I have recently become devoted to learning coding basics so that I can at the very least create a simple and decent website. I think on my own time, outside of school it will be a great learning experience. I’ve always had small opportunities to learn coding but have never able to fully grasp the skill, or I allow too much time to pass making me forget. I think trying one of the options on this blog post from Ted will really help me nail it down and finally get a good grasp on it. I got this!
This Ted Talk given by Kelly McGonigal, a health psychologist made me think of how I might make career decisions in the future. She said, “chasing meaning is better for your health than trying to avoid discomfort.” I wouldn’t want to settle for a menial job with little responsibility and no stress, but rather pursue a job that requires responsibility with a healthy amount of stress that will have a lot of reward. I love this quote and I have it written on a sticky note on my computer to remind me to pursue great things!
I found out about the Kirkland Museum move the other day and because of my internship at History Colorado, became curious about what the preservation community thought about it. It is my favorite art museum, and I can’t decide whether or not I like the idea of uprooting the building from its historic location. I asked the members of the Preserve Colorado Network group on Facebook and one of the responses came from a resident of Cap Hill who hated the idea. I agree with his argument that one of the main purposes of historic preservation is original context. It would seem to convolute the history of the building and Vance Kirkland’s life.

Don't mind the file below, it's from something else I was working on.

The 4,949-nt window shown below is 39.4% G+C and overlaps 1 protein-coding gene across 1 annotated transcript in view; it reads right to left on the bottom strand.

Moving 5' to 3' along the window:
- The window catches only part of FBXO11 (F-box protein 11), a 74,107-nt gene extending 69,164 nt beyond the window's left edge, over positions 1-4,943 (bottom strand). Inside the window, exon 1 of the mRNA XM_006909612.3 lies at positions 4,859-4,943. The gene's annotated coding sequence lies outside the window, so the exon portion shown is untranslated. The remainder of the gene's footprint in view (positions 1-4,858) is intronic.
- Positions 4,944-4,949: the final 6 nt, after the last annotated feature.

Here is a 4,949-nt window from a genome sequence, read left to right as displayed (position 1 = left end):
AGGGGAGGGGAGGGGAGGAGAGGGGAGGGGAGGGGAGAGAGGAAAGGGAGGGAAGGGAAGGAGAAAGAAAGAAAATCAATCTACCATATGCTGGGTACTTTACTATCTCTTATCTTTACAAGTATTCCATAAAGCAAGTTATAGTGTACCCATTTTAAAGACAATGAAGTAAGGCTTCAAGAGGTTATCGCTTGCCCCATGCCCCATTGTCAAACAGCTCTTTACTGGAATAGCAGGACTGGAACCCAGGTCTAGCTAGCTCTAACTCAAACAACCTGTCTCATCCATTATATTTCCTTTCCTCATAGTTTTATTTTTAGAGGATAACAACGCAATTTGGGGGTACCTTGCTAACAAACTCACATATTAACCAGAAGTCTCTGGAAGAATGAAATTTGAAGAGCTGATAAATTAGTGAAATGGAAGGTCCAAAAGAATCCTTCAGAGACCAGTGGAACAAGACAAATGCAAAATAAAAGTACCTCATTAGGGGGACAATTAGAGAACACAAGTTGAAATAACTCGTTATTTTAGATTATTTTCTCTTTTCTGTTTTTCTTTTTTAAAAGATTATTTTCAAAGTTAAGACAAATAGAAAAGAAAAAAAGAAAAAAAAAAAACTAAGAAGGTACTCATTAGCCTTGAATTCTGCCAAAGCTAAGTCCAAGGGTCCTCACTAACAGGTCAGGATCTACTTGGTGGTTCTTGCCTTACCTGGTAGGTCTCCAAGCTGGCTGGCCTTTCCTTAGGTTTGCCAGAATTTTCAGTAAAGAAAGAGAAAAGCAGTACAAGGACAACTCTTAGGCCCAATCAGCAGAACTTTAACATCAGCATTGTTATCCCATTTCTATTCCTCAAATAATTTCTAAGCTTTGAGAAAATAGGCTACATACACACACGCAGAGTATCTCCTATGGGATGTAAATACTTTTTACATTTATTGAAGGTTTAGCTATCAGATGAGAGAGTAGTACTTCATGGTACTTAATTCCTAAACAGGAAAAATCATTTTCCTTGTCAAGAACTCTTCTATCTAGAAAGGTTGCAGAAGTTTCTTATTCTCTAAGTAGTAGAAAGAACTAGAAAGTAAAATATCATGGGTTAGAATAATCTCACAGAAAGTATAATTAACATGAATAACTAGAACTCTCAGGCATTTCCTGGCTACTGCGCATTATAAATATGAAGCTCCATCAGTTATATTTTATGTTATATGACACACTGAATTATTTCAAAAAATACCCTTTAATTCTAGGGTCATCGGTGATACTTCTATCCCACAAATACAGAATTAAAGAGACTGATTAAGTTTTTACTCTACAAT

This article popped up on social media in the last few days, and every day since I saw it first I can’t help but go back and look at the art that these two kids create every week. They have become my ultimate hand-lettering crush (besides Jessica Hische). Such talent and such dedication—that’s passion!
Bruce Springsteen, Woody Allen, and the Long Tradition of Hating Your Own Work
“The art we produce lives in queasy balance with the art we can imagine.” – Michael Cunningham (author) This resonates with me quite a bit. It seems that almost every time I “finish” a project, I always hate it a little. Perhaps that is from looking at it for so long, being too close, and realizing it’s not perfect. I think mainly it happens just like the quote says, I compare it to the work I see, admire and desire to create, and it doesn’t compare in my mind. A more optimistic outlook would come from the book by Paul Arden, It’s Not How Good You Are, It’s How Good You Want To Be.